“While symbols are important, action is what matters – that’s why we’re leading the way with [a] treaty and a path to true reconciliation with our First Peoples.”
“Late last night, Aiden Tolman called me in a bit of a panic at about 8pm and said that he’d just received advice from the school that one of the teachers had tested positive, and [asked] what was the next step,” Hill told The Sunday Footy Show.
“[We] immediately worked with the league and at that stage, we weren’t sure of what the outcome was. We thought perhaps it was just that Aiden may have missed the game.
“But clearly overnight and early this morning, we’ve been advised that the risk is too great and we’ve all agreed to postpone the game.”
Hill said that is was unclear what would have happened in the case of a positive test.
“Good question. I’ll only deal with what I know at the moment and Aiden has been tested,” he said.
“Hopefully in the next three or four hours, we’ll get that outcome and we’ll deal with the next step when and if we need to.
“The risk is extremely remote. At the beginning of this process, everyone in the game gave a really strong commitment to consider the community and follow the safety-first attitude. Obviously that’s what we’re all doing.”
Hill said that Tolman was understandably concerned about the school outbreak.
“I think that’s true, as well as the whole family,” Hill said.
“It’s not just about Aiden, he’s got a wife and kids as well. The entire school community, no doubt, would be a little bit anxious.
“We’ll work with Aiden and his family and we’ll provide every assistance we can to keep them all calm and focused and relaxed.”
Hill informed Bulldogs coach Dean Pay of the developments, including the snap postponement on Sunday. All Bulldogs players will be tested for COVID-19.
“Obviously game day is a stressful time and everyone’s really focused on the game,” Hill said.
“We’ve just got to deal with what we have to, everyone understands that it’s safety first. We’ll get the team in, test them all this afternoon and we’ll regroup and get ready to take on the Roosters tomorrow night.”
The Dragons vs Sharks game that was originally scheduled for 6.30pm on Sunday is now the 4.05pm match that will be broadcast free-to-air on Channel Nine.
“The commission has been concerned about the potential for vulnerable members of the community to incur significant fines for which many of whom would have no reasonable prospect of ever being able to pay,” he said.
Police confirmed they could access “broad demographic” data on the fines but would not confirm whether such details, or the outcomes of reviews, would be provided.
“The QPS is committed to working closely with the Queensland Human Rights Commission and will continue its engagement regarding the outcome … reviews in the future,” a spokesperson said.
Police have issued 2093 fines statewide, including just six to businesses. After review, 121 have been withdrawn.
The spokesperson said the withdrawal of fines could be attributed to a number of reasons, including “incorrect offence coding in which case infringements are reissued”.
The QPS directed questions about how many fines had been been paid to the Transport and Main Roads Department, which is managing payments. The department has been contacted for comment.
The last weekly update from police, provided on May 25, showed 761 fines had been issued in the Brisbane region, more than any other. That was followed by 400 in the southern region, 334 in central, 307 in the northern region and 260 in the south-east.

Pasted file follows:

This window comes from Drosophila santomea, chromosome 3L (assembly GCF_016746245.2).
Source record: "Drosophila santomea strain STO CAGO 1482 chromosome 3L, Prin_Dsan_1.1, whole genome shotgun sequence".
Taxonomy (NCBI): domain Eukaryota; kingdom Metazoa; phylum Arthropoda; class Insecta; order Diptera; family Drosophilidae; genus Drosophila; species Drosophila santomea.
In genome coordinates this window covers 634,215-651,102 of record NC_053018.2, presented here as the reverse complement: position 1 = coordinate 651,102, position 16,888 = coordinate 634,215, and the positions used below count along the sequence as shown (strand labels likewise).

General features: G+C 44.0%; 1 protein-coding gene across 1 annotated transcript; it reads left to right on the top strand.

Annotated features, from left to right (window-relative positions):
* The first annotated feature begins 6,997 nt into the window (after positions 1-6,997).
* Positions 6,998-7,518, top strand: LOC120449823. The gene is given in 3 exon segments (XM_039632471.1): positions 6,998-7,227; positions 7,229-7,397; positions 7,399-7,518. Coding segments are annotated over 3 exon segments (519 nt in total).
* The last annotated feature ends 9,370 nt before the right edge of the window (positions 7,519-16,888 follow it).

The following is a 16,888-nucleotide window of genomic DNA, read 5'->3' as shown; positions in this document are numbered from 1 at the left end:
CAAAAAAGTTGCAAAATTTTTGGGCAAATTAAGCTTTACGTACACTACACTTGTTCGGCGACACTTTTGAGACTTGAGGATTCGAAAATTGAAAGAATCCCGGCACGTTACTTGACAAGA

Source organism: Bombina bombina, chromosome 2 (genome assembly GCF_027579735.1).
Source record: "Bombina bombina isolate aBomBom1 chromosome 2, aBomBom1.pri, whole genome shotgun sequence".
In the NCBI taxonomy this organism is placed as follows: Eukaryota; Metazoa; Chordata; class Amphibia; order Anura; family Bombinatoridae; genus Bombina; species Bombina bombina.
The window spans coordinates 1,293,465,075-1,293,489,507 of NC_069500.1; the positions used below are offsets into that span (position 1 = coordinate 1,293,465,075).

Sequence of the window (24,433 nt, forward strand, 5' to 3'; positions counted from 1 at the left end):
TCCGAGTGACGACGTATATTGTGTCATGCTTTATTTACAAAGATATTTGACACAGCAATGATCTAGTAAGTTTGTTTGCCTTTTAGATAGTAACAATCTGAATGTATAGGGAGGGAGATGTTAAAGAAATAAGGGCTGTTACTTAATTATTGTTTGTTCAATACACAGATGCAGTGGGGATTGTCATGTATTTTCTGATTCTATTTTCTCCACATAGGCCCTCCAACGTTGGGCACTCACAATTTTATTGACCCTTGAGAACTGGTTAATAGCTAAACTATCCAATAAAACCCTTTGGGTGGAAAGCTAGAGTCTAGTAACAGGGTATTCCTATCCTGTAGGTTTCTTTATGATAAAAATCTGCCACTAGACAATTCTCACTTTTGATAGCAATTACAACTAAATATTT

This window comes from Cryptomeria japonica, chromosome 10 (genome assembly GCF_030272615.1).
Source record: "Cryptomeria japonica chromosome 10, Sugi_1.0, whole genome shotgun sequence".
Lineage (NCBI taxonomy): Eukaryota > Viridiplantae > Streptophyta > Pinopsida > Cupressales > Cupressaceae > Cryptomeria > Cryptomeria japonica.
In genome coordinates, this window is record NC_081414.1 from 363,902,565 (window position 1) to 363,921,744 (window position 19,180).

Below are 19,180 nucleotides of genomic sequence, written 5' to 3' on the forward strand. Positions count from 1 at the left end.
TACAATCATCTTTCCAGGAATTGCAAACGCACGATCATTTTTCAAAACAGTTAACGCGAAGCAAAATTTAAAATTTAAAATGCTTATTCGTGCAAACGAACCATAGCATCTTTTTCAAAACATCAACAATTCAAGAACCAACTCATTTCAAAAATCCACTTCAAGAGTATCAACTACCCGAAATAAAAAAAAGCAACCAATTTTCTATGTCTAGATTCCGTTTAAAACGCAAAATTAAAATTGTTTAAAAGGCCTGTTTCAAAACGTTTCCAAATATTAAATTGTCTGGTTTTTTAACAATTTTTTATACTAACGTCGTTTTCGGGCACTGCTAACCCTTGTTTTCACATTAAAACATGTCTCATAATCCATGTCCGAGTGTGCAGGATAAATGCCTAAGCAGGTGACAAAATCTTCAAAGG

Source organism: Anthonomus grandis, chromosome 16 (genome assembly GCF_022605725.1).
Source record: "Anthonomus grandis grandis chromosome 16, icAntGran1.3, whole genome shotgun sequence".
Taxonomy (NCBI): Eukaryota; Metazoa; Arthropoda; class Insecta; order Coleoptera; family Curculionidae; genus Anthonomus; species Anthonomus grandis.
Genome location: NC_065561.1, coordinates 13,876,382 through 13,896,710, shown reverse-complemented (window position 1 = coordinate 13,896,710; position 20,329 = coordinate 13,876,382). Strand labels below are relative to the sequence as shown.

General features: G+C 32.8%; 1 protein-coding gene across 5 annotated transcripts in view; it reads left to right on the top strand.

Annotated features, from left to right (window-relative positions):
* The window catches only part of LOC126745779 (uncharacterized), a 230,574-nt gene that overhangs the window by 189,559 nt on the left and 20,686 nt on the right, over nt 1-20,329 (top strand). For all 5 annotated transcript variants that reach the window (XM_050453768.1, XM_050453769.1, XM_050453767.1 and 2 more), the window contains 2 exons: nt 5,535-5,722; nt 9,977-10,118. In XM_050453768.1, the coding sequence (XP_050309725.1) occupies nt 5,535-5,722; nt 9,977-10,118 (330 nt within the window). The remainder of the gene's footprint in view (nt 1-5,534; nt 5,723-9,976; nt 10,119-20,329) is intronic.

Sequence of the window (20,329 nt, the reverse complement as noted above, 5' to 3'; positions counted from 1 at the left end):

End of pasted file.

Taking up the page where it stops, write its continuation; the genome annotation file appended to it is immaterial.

Caxton Legal Centre director of human rights and civil law practice Bridget Burton said the wide discretion for police to issue the fines was a worrying factor given the lack of data made available.
“That’s where all kinds of biases [around personal appearance] can come into play,” she said.
Ms Burton said the most vulnerable people were likely to “ignore” the $1334 fines and the 28-day review period, leading to them being chased by the State Penalties Enforcement Registry.
Incidents where police appeared to be “tacking” the fines on to other offences to boost penalties also worried her, she said.
The Queensland Council for Civil Liberties has also called for de-identified fine data to be released to ensure police are “transparent” in how they are exercising discretion.
Gold Coast man Jesse Summers, 28, said he was “boxed in” by police after meeting his partner to run a largely unpopulated trail in Austinville National Park on Easter Sunday morning.
Mr Summers said the pair had driven to the site, 12 kilometres from his home, but having moved in little more than a week prior failed to remember his street name when asked.
The Indigenous man said he was handcuffed and driven home to confirm the address, wearing an Aboriginal flag hat but with no shoes or shirt thanks to the police interruption, before being taken to Mudgeeraba police station.
Police fined him for being more than 10 kilometres from his home. His partner, who lived further away and had previously been warned about being too far from home under the restrictions, was not fined.
“It felt like they singled me out over my girlfriend … maybe because of my appearance or nationality,” he said.
Responding to questions about the discretion shown by officers in fining Mr Summers but not his partner, a police spokesperson said the fine had been reviewed but not withdrawn. They said he had refused to co-operate and “inferred he had COVID-19 to officers”.
Mr Summers had reported the incident to COVID Policing, a collaborative project from legal and human rights organisations to track the national rollout of expanded police powers.
Other Queensland cases reported to the project described aggression from police while enforcing the restrictions, even when no infringements were issued.
One Brisbane woman said she was fined while walking to a service station to buy sanitary items with her partner, who was living at a different address to protect her vulnerable mother.